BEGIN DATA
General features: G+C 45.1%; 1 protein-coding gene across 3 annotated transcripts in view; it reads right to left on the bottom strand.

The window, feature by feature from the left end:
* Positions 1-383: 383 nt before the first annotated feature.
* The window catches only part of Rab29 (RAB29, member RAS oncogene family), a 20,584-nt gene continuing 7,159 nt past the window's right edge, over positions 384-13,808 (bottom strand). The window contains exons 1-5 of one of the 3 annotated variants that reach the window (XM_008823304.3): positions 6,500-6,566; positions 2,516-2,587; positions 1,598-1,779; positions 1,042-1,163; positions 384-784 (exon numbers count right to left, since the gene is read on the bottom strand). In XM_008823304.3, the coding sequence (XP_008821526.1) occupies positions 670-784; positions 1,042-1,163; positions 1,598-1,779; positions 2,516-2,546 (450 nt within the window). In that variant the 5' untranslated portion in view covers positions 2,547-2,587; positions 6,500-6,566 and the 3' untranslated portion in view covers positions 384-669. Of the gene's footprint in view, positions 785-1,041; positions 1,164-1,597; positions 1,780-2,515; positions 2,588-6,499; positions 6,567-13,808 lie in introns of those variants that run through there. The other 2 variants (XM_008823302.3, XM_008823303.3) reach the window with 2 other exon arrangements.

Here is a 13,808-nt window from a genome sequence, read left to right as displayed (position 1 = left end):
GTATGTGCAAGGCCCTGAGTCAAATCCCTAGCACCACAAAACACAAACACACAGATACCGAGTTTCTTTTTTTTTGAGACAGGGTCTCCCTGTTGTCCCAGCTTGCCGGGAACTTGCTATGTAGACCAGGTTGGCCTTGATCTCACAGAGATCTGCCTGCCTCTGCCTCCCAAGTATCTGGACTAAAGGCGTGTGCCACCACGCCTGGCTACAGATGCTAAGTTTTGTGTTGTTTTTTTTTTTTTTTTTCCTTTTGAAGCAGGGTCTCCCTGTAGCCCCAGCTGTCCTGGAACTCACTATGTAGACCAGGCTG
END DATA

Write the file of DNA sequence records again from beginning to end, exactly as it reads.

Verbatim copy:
General features: G+C 45.1%; 1 protein-coding gene across 3 annotated transcripts in view; it reads right to left on the bottom strand.

The window, feature by feature from the left end:
* Positions 1-383: 383 nt before the first annotated feature.
* The window catches only part of Rab29 (RAB29, member RAS oncogene family), a 20,584-nt gene continuing 7,159 nt past the window's right edge, over positions 384-13,808 (bottom strand). The window contains exons 1-5 of one of the 3 annotated variants that reach the window (XM_008823304.3): positions 6,500-6,566; positions 2,516-2,587; positions 1,598-1,779; positions 1,042-1,163; positions 384-784 (exon numbers count right to left, since the gene is read on the bottom strand). In XM_008823304.3, the coding sequence (XP_008821526.1) occupies positions 670-784; positions 1,042-1,163; positions 1,598-1,779; positions 2,516-2,546 (450 nt within the window). In that variant the 5' untranslated portion in view covers positions 2,547-2,587; positions 6,500-6,566 and the 3' untranslated portion in view covers positions 384-669. Of the gene's footprint in view, positions 785-1,041; positions 1,164-1,597; positions 1,780-2,515; positions 2,588-6,499; positions 6,567-13,808 lie in introns of those variants that run through there. The other 2 variants (XM_008823302.3, XM_008823303.3) reach the window with 2 other exon arrangements.

Here is a 13,808-nt window from a genome sequence, read left to right as displayed (position 1 = left end):
GTATGTGCAAGGCCCTGAGTCAAATCCCTAGCACCACAAAACACAAACACACAGATACCGAGTTTCTTTTTTTTTGAGACAGGGTCTCCCTGTTGTCCCAGCTTGCCGGGAACTTGCTATGTAGACCAGGTTGGCCTTGATCTCACAGAGATCTGCCTGCCTCTGCCTCCCAAGTATCTGGACTAAAGGCGTGTGCCACCACGCCTGGCTACAGATGCTAAGTTTTGTGTTGTTTTTTTTTTTTTTTTTCCTTTTGAAGCAGGGTCTCCCTGTAGCCCCAGCTGTCCTGGAACTCACTATGTAGACCAGGCTG